Well, I didn’t want to leave off Christmas with a grumpy post and AMC really ticked me off this morning with their colorized Miracle on 34th Street. Thankfully I was able to have a positive experience at the movies today (and it was definitely NOT COLORIZED!!!). Cinemark has what they call Cinemark Classics and 3-4 times a month they air a classic movie usually for just a day or two on one of their screens.
This year I was able to see Ghostbusters in September which was a delight and today I saw the classic It’s a Wonderful Life.
Check out the website for all their listings and participating theaters.
It was such a neat experience to see one of my favorite movies on the big screen and I found it more emotional in the theater. I’m not sure why. Perhaps because I was completely focused on the movie with no electronic or otherwise distractions.
I think most people know the story of It’s a Wonderful Life so I won’t go deep into it. Basically it’s a about a man played brilliantly by Jimmy Stewart who has never gotten to choose his life (or so he feels). Life presented him with the right and wrong thing to do and no third choice, so he is left to dream about adventures and freedom.
This picture was actually taken at the theater (don’t worry I was very sneaky and had the light on my phone completely off). George has seemingly always make sacrifices others did not have to make and we get to see his entire life story as told to his guardian angel Clarence played wonderfully by Clarence Odbody.
In his life he is constantly saving people. He saves his brother from drowning as a boy and he sacrifices hearing in one ear. In an especially touching moment he saves his employer Mr Gower from accidentally poisoning a patient when he is grieving over news. Mr Gower slaps him hard and the child actor is very good in the scene, really showing the pain in his ear and the love he feels for this man.
George gives up his trip to Europe when his Dad dies. He gives up college to keep the villain and town Scrooge Mr Potter from taking over the Savings and Loan operated by his benevolent father. He gives up leaving again to get married and then he gives up his honeymoon to save the Savings and Loan from the run on the bank.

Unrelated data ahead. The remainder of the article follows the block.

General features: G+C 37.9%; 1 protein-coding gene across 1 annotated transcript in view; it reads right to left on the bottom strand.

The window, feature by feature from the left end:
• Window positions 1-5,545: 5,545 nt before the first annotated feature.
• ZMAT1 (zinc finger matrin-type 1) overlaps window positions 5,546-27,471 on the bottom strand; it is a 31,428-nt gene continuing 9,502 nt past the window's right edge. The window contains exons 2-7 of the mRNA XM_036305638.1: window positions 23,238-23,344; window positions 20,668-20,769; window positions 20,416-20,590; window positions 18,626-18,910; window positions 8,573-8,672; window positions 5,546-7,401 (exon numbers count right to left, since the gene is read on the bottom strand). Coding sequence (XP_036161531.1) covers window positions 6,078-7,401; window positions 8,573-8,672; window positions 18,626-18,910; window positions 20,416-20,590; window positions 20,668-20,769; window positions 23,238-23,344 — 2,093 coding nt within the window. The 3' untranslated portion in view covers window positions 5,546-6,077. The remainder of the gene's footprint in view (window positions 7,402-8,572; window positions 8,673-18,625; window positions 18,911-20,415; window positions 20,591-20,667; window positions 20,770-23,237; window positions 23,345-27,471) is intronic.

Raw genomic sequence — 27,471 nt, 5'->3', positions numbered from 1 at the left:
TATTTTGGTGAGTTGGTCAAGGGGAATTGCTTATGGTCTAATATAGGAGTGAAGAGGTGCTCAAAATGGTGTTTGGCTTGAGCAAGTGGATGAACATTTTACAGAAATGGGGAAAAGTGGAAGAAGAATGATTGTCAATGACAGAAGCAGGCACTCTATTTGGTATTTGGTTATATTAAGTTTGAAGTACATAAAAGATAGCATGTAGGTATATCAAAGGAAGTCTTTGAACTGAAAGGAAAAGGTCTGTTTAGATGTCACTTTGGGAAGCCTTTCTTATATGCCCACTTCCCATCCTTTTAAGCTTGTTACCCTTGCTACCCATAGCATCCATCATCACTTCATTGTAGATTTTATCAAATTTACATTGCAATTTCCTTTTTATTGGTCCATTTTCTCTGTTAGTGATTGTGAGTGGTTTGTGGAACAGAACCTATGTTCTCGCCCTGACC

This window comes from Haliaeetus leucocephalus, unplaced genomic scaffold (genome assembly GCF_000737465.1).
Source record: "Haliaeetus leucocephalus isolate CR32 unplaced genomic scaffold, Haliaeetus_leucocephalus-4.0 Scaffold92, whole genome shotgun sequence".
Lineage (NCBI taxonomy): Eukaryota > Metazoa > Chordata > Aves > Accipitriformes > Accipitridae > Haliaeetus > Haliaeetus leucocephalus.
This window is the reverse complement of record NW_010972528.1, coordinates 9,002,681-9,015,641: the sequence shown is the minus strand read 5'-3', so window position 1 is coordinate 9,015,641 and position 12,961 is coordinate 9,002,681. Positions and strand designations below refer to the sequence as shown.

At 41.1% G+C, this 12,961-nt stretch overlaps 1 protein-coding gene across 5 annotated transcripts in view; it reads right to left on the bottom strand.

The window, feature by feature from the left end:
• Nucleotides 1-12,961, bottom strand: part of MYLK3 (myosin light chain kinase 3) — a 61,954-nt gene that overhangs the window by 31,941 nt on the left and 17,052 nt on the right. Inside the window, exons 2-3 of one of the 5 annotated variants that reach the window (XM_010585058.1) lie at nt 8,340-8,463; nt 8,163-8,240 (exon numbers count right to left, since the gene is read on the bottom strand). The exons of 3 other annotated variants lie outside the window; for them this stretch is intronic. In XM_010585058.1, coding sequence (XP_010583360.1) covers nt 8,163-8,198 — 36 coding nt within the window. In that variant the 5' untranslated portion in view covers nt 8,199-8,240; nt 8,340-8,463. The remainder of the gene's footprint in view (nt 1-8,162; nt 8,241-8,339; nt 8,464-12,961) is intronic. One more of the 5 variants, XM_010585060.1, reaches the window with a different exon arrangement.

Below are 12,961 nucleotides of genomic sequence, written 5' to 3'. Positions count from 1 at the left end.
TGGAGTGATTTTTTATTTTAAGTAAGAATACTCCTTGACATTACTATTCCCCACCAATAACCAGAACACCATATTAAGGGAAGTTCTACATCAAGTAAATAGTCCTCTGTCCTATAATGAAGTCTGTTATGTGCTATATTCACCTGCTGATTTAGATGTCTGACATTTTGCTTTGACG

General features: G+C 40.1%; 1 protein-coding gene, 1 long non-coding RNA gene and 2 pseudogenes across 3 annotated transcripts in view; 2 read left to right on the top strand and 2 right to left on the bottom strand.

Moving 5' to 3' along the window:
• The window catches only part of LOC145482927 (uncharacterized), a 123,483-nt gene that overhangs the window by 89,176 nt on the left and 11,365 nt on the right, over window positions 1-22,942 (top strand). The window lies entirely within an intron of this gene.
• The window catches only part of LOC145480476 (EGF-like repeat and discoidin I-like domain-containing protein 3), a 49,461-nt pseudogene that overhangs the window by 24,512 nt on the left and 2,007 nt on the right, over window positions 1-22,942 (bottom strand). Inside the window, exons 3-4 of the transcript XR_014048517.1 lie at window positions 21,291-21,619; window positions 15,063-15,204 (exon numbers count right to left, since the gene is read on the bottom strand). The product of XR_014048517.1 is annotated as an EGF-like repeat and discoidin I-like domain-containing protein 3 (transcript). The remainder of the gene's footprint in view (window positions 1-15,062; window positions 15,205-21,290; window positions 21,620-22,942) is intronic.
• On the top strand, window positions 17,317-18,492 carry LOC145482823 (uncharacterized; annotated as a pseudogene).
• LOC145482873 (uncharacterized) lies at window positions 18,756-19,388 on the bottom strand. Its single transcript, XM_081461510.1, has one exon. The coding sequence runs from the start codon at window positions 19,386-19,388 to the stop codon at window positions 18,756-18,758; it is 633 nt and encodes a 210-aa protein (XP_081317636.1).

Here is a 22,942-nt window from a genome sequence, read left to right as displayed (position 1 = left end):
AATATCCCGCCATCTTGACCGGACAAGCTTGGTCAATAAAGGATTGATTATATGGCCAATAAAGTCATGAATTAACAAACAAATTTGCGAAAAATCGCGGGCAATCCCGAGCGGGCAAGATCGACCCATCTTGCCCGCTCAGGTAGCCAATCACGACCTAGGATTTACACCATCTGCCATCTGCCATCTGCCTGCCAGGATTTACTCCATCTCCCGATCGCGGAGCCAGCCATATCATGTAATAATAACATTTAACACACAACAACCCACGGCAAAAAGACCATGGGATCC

Lionel Barrymore is excellent as Mr Potter who actually gives reasons for his unfeeling ways. Reasons you might hear in politics and business today but on a small town level George knows people need a home and a chance and he sacrifices again to give that to others.
But once we get caught up to the date middle aged George’s stupid uncle has lost the deposit all $8000 of it. This means bankruptcy and possible warrants for embezzlement. It’s all too much for George and he has a breakdown and wonders if he is ‘more valuable dead than alive’.
Stewart is completely convincing as he unravels and reaches that point of no return. As someone who has had a nervous breakdown (but not suicidal) it feels totally authentic. The sense of panic and fear in his voice I totally buy.
Just then Clarence comes and decides to teach George what life would be like if he had never been born.
It is true that the alternate reality of life without George is pretty stark but it is a fable and I can grant it some dramatic license. (I have pretty healthy self esteem but I don’t think if I hadn’t been born that my hometown would be a den of sin and debauchery…ha).
The filming of director Frank Capra and cinematographer Joseph Walker does not get enough credit. The starkness and grittiness of Pottersville verses the light and warmth of Bedford Falls is gorgeous.
Stewart is so good in the many roles he is required to play. In one movie he is young, a dreamer, tough, panicky, frustrated, angry, desperate, drunk, joyous, an engaging father, annoyed, in love and everything else. And he is equally convincing in every scene.
Him and Donna Reed have wonderful chemistry and the dialogue between them is as good as any romantic comedy at first and then confrontational while deeply caring later. It feels like a real couple.
It’s just such a joyous picture. It reminds all of us that we are not alone and that more people love us than we realize. It can be easy to feel alone in this world but I think if we all got a picture we’d be surprised how many people are praying and worried about us. And if we are alone we may be Ebeneezer Scrooge’s and not letting them in (It’s a Wonderful Life is kind of the flip side of Christmas Carol when you think about it).
It’s easy to feel cynical about movies like It’s a Wonderful Life. Modern life can seem so much more complicated with texting, facebook e-dating and all kinds of impersonal relationships. But this year I saw Boyhood and found myself thinking about It’s a Wonderful Life while watching that movie.